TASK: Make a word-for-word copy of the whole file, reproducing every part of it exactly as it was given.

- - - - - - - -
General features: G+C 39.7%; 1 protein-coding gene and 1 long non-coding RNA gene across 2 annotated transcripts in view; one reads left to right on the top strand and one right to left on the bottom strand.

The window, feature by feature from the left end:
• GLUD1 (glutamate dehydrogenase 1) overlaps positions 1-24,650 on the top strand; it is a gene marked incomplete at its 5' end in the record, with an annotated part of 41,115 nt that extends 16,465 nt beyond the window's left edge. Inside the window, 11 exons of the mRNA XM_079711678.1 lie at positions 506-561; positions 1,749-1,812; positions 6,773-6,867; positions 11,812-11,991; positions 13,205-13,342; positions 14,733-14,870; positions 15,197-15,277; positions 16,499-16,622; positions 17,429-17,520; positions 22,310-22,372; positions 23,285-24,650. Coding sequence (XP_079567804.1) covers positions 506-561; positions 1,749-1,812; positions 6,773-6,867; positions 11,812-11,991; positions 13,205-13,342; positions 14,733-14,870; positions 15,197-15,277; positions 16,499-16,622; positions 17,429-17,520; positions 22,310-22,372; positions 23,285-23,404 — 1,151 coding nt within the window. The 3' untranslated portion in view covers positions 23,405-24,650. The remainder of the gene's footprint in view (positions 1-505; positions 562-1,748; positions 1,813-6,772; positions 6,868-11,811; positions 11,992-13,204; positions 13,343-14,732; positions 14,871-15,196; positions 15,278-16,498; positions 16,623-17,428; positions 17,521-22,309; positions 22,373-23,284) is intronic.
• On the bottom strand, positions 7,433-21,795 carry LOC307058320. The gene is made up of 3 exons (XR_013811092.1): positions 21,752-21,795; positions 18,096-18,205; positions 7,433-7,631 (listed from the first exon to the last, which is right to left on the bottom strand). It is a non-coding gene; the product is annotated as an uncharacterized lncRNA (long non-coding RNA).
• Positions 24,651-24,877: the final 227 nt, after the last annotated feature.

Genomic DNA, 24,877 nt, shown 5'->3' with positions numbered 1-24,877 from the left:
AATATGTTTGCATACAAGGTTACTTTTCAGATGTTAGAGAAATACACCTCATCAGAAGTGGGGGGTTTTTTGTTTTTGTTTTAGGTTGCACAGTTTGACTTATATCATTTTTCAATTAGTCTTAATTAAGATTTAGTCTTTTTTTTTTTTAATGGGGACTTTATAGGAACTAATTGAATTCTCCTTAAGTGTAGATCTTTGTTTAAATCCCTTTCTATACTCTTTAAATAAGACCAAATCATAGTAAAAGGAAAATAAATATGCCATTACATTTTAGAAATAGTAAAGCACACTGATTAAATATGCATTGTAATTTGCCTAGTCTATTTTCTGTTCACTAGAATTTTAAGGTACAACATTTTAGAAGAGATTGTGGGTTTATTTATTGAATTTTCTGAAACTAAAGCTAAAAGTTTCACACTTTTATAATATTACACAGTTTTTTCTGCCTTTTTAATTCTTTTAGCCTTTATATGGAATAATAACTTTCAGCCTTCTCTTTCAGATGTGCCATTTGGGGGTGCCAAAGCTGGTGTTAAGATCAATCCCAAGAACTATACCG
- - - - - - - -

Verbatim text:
General features: G+C 39.7%; 1 protein-coding gene and 1 long non-coding RNA gene across 2 annotated transcripts in view; one reads left to right on the top strand and one right to left on the bottom strand.

The window, feature by feature from the left end:
• GLUD1 (glutamate dehydrogenase 1) overlaps positions 1-24,650 on the top strand; it is a gene marked incomplete at its 5' end in the record, with an annotated part of 41,115 nt that extends 16,465 nt beyond the window's left edge. Inside the window, 11 exons of the mRNA XM_079711678.1 lie at positions 506-561; positions 1,749-1,812; positions 6,773-6,867; positions 11,812-11,991; positions 13,205-13,342; positions 14,733-14,870; positions 15,197-15,277; positions 16,499-16,622; positions 17,429-17,520; positions 22,310-22,372; positions 23,285-24,650. Coding sequence (XP_079567804.1) covers positions 506-561; positions 1,749-1,812; positions 6,773-6,867; positions 11,812-11,991; positions 13,205-13,342; positions 14,733-14,870; positions 15,197-15,277; positions 16,499-16,622; positions 17,429-17,520; positions 22,310-22,372; positions 23,285-23,404 — 1,151 coding nt within the window. The 3' untranslated portion in view covers positions 23,405-24,650. The remainder of the gene's footprint in view (positions 1-505; positions 562-1,748; positions 1,813-6,772; positions 6,868-11,811; positions 11,992-13,204; positions 13,343-14,732; positions 14,871-15,196; positions 15,278-16,498; positions 16,623-17,428; positions 17,521-22,309; positions 22,373-23,284) is intronic.
• On the bottom strand, positions 7,433-21,795 carry LOC307058320. The gene is made up of 3 exons (XR_013811092.1): positions 21,752-21,795; positions 18,096-18,205; positions 7,433-7,631 (listed from the first exon to the last, which is right to left on the bottom strand). It is a non-coding gene; the product is annotated as an uncharacterized lncRNA (long non-coding RNA).
• Positions 24,651-24,877: the final 227 nt, after the last annotated feature.

Genomic DNA, 24,877 nt, shown 5'->3' with positions numbered 1-24,877 from the left:
AATATGTTTGCATACAAGGTTACTTTTCAGATGTTAGAGAAATACACCTCATCAGAAGTGGGGGGTTTTTTGTTTTTGTTTTAGGTTGCACAGTTTGACTTATATCATTTTTCAATTAGTCTTAATTAAGATTTAGTCTTTTTTTTTTTTAATGGGGACTTTATAGGAACTAATTGAATTCTCCTTAAGTGTAGATCTTTGTTTAAATCCCTTTCTATACTCTTTAAATAAGACCAAATCATAGTAAAAGGAAAATAAATATGCCATTACATTTTAGAAATAGTAAAGCACACTGATTAAATATGCATTGTAATTTGCCTAGTCTATTTTCTGTTCACTAGAATTTTAAGGTACAACATTTTAGAAGAGATTGTGGGTTTATTTATTGAATTTTCTGAAACTAAAGCTAAAAGTTTCACACTTTTATAATATTACACAGTTTTTTCTGCCTTTTTAATTCTTTTAGCCTTTATATGGAATAATAACTTTCAGCCTTCTCTTTCAGATGTGCCATTTGGGGGTGCCAAAGCTGGTGTTAAGATCAATCCCAAGAACTATACCG